NASA Provides a Look at Post-Blizzard Snowfall and Winds

January 25, 2016

NASA Provides a Look at Post-Blizzard Snowfall and Winds

NASA satellites obtained a number of different views of the great winter storm that left many snowfall records from Virginia to New York City from January 22 to 24, 2016. RapidScat provided a look at the strong winds that led to flooding in southern New Jersey, while NASA's Aqua satellite and NASA/USGS's Landsat satellite provided images of the post-storm snowy blanket.

On Jan. 23 at 5 a.m. EST, RapidScat showed sustained winds as strong as 45 meters per second (100 mph/162 kph) along the coast of southern New Jersey, which included areas from Cape May to Atlantic City.

On Jan. 23 at 5 a.m. EST, RapidScat showed sustained winds as strong as 45 meters per second (100 mph/162 kph) along the coast of southern New Jersey, which included areas from Cape May to Atlantic City.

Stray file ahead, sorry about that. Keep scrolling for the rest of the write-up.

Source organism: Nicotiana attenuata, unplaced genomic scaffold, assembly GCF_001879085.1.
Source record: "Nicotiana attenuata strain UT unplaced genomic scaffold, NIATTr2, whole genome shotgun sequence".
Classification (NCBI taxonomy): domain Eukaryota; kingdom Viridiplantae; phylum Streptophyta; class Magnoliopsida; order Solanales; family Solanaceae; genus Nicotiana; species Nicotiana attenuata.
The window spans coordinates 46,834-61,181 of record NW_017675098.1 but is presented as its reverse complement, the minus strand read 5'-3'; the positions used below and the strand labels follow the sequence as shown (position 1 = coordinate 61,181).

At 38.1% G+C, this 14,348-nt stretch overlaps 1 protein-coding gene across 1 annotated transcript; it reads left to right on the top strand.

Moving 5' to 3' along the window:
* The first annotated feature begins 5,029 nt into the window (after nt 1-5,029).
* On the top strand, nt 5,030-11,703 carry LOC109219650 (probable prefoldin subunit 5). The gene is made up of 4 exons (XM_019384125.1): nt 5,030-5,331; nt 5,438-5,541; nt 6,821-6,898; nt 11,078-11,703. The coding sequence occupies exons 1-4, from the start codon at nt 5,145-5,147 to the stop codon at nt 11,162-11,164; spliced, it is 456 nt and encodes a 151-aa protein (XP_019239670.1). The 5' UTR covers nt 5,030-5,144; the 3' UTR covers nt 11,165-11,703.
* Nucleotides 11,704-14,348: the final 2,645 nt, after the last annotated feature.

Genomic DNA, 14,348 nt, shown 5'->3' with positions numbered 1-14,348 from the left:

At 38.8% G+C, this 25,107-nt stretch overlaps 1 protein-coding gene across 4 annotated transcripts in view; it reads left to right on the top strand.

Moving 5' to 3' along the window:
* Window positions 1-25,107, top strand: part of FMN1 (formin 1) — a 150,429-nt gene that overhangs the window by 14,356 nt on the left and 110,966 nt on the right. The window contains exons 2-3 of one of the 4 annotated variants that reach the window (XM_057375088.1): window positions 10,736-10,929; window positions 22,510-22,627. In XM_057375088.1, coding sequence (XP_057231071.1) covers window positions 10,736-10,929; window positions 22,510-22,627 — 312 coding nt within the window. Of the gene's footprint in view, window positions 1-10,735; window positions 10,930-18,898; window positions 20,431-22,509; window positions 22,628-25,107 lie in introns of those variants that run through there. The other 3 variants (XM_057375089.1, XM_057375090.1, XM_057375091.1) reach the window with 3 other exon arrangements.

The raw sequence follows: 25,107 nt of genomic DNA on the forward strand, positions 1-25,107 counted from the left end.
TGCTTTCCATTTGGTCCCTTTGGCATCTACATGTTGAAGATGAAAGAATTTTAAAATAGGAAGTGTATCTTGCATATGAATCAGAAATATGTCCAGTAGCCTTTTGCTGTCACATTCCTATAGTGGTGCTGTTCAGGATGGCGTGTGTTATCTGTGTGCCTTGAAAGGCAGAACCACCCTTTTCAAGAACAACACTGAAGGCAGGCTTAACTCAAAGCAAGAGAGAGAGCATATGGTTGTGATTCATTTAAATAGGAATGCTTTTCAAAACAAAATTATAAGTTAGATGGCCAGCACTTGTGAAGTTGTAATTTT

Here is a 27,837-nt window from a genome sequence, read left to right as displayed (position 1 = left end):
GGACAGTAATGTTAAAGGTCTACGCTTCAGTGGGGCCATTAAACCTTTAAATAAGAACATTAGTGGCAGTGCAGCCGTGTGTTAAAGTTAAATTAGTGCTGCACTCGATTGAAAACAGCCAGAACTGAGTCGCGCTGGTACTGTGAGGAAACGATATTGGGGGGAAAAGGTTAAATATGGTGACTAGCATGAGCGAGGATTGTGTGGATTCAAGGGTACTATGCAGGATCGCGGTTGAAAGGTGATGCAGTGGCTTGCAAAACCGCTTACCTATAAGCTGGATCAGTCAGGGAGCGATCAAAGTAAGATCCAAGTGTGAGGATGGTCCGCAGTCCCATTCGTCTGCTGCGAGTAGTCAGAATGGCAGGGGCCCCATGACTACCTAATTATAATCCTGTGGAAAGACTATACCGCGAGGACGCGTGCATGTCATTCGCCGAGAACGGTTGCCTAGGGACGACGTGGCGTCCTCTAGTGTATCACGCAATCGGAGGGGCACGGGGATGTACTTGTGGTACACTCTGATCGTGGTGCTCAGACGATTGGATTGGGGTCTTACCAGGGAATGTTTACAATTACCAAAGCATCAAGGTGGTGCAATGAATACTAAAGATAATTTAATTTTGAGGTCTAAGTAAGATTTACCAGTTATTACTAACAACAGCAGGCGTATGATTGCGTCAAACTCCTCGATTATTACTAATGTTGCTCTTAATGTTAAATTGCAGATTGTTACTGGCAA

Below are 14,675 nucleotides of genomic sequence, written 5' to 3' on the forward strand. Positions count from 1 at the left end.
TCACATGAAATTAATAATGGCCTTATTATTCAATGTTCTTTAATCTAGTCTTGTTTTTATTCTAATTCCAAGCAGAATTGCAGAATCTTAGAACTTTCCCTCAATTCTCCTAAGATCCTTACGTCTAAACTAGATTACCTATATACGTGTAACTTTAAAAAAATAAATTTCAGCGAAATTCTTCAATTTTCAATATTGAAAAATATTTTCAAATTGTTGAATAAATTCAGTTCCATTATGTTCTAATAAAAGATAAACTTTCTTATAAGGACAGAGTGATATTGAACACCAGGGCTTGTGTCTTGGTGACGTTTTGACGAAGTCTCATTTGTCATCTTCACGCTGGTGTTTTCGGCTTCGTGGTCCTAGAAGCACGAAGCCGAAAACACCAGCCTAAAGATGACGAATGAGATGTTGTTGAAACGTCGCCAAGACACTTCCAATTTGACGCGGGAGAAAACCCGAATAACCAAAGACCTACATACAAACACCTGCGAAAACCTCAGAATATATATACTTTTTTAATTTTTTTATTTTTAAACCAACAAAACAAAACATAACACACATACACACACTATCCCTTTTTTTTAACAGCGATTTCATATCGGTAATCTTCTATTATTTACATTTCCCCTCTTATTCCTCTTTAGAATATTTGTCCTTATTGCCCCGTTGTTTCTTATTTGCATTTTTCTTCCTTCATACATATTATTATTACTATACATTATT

Credits: NASA JPL, Doug Tyler

The RapidScat instrument flies aboard the International Space Station and measures surface winds over the ocean. On Jan. 23 at 5 a.m. EST, RapidScat showed sustained winds as strong as 45 meters per second (100 mph/162 kph) along the coast of southern New Jersey, which included areas from Cape May to Atlantic City. Those winds led to flooding along coastal areas.

Some areas along the New Jersey coastline were flooded as winds pushed the ocean waters inland, and serious beach erosion was reported. Philadelphia's NBC Channel 10 interviewed the mayor of North Wildwood, New Jersey who said the flooding on the morning of Saturday, January 23 was half a foot higher than what the town experienced during Superstorm Sandy in 2012.

RapidScat is an important tool for meteorologists, because maximum sustained winds are not always equally distributed in a storm. RapidScat shows forecasters the location of the strongest winds in different quadrants of a storm, indicating locations facing greatest impacts.